We live in a time of paradox.
A raspy cough, normally something everyone would ignore, is cause for isolation.
A germ is out there that could kill us, and we judge our preparedness by the number of toilet paper rolls in the cupboard.
And we are under order to lock ourselves away at home for our own good.
Tell that to Sarah Jubrey.
Thursday, she sat at the shore of Lake Massabesic, her 1-year-old son squirming in her arms while her 6-year-old piloted a bicycle with training wheels in the empty parking lot at Massabesic Front Park.
Jubrey had been inside too long, fretting about her loss of work as a hairstylist and helping her daughter with her online school work.
“We needed a break. We’ve been in the house since Saturday,” Jubrey said. And fresh air, she said, is worth whatever risk may be out there.
“The grocery store’s probably more dangerous than sitting at the water,” she said.
Jubrey couldn’t be more correct. In fact, she’s doing the best thing for herself and her children.
Research has shown that dry air and ultraviolet light, the light that comes from the sun, harm coronaviruses, said Dr. Alex Granock, an infectious disease specialist who works at area hospitals, including Catholic Medical Center.
Just like we need a protective zone around us, so do coronaviruses. But their protective sheen of fat and protein wither in the sun and dry air.
“They would die much quicker outside than inside your house,” Granock said.
Of course, no one's saying sunlight will cure an COVID-19 infection. And Granock said it’s still a good idea to keep 6 feet away from others whether outside or in. State health officials agree.
“Viruses like this are known not to live long at high or low temperatures. They are often susceptible to drying out; ultraviolet light can kill them, and circulating air helps reduce the spread,” said Jake Leon, a spokesman with the state Department of Health and Human Services.
Hence the paradox. The shorthand for COVID-19 prevention includes phrases such as stay at home or shelter in place. But it’s healthier to get out.
Gov. Chris Sununu put exercise and fresh air at the top of the list of exemptions from the stay-at home-order that he issued on Thursday.
But he closed just about the best place in the state to get COVID-19 killing sunshine — Hampton Beach. Meanwhile, Manchester city officials have closed playgrounds and hard-surface courts where kids play basketball, tennis and pickle ball. (While I understand the proximity of players in a pickup game of basketball, has anyone in the city ever played tennis?)
And last week, Manchester Water Works closed the parking lot where Jubrey and her children were valiantly killing the coronavirus with sunshine.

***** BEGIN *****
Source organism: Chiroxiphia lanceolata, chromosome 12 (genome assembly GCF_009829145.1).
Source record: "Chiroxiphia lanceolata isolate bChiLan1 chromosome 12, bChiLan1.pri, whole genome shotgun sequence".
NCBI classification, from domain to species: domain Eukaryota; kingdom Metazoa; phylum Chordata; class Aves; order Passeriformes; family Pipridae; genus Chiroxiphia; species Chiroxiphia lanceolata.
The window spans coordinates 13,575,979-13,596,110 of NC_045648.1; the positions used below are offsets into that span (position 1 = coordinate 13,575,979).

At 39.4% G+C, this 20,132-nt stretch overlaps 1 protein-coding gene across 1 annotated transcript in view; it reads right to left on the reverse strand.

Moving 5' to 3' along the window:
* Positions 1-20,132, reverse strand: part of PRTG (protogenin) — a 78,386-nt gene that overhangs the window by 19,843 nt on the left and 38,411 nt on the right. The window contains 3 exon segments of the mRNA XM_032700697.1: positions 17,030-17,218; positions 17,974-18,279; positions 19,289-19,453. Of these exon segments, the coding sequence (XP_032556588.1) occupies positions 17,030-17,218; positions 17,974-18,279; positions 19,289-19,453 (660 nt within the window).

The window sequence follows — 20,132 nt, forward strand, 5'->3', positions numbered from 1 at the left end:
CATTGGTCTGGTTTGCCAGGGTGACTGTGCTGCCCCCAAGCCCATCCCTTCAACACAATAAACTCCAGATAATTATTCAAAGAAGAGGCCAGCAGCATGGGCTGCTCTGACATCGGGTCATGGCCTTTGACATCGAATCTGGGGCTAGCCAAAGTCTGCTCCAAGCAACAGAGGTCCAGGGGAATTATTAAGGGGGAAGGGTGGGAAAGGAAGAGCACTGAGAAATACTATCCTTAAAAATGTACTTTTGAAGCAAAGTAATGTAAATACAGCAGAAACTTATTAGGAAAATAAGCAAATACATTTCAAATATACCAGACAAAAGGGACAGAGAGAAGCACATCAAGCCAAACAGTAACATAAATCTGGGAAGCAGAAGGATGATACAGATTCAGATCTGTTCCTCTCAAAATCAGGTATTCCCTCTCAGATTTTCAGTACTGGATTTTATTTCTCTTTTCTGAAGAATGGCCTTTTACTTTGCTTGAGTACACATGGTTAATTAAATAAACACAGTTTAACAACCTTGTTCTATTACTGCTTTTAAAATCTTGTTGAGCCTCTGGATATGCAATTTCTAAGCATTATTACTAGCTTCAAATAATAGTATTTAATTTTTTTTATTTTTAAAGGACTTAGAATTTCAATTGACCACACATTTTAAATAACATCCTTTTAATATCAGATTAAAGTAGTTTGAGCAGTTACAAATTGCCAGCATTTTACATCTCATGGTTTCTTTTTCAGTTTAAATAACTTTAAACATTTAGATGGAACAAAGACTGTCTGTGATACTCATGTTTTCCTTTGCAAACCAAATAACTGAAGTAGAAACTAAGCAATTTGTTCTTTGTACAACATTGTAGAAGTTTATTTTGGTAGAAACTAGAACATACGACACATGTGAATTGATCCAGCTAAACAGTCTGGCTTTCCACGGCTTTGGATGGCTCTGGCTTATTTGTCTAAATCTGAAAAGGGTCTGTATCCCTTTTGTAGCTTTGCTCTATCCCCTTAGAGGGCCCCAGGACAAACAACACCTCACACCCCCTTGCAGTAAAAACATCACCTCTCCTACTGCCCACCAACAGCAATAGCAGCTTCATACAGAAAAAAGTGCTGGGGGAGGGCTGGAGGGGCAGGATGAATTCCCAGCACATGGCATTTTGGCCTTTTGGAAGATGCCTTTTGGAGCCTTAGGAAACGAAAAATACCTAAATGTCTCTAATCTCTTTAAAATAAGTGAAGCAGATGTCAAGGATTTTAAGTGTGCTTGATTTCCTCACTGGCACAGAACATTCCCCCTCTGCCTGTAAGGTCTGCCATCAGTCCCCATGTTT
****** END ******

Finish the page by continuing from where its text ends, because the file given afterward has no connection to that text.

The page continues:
The lakeshore park and adjacent trails remain open. Water Works Director Phil Croasdale told the Union Leader that he closed the parking lot at the request of Auburn police.
Police drove through the parking lot on a nice day two weeks ago and found that people weren’t adequately socially distancing, Croasdale said.
So now, people park at the lot across Route 28 and walk across the busy highway to access the park.
Helen Little, who is 87, did so with her daughter, Lisa Smith, and sat at a bench beside the lake. It was a good day to be outside, she said.
The mother of nine, Little used to drive up from Andover, Mass., when her children were young to visit the park. She now lives in a 55-and-over community in Derry.
She can’t move easily — she uses a walker — so usually she stays inside.
“You gotta do something. I’ve been cooped up for a month,” Little said.
Dick Miville, 82, sat in his pickup truck across the street. Ever since his wife died he goes to Sandy Variety, gets a breakfast and eats it at the shore of the lake.
Sure, he said, the parking lot can get crowded. But many people just stay in their vehicle and look at the water, just as he was doing, but a couple hundred feet farther from the shore than usual.
“I don’t like it. I’m not sure why they closed it,” he said. “I’ve never seen clusters of people.”
I did. When I spoke to Little, about 10 teenagers gathered not far from us. They were roughhousing and sitting close, obviously ignoring any distancing guidelines.
Parking lot open or not, they were clustering.
That worries me. Will Auburn police see the teenagers at play and close the park entirely? Before they do so, they need to think about everyone who relies on the park — the overwhelmed moms, the shut-in grandmothers, the lonely widowers.
“If you can exercise, it’s good for your mental health,” Granock said. “You get out, you see the sun. You see your neighbors.”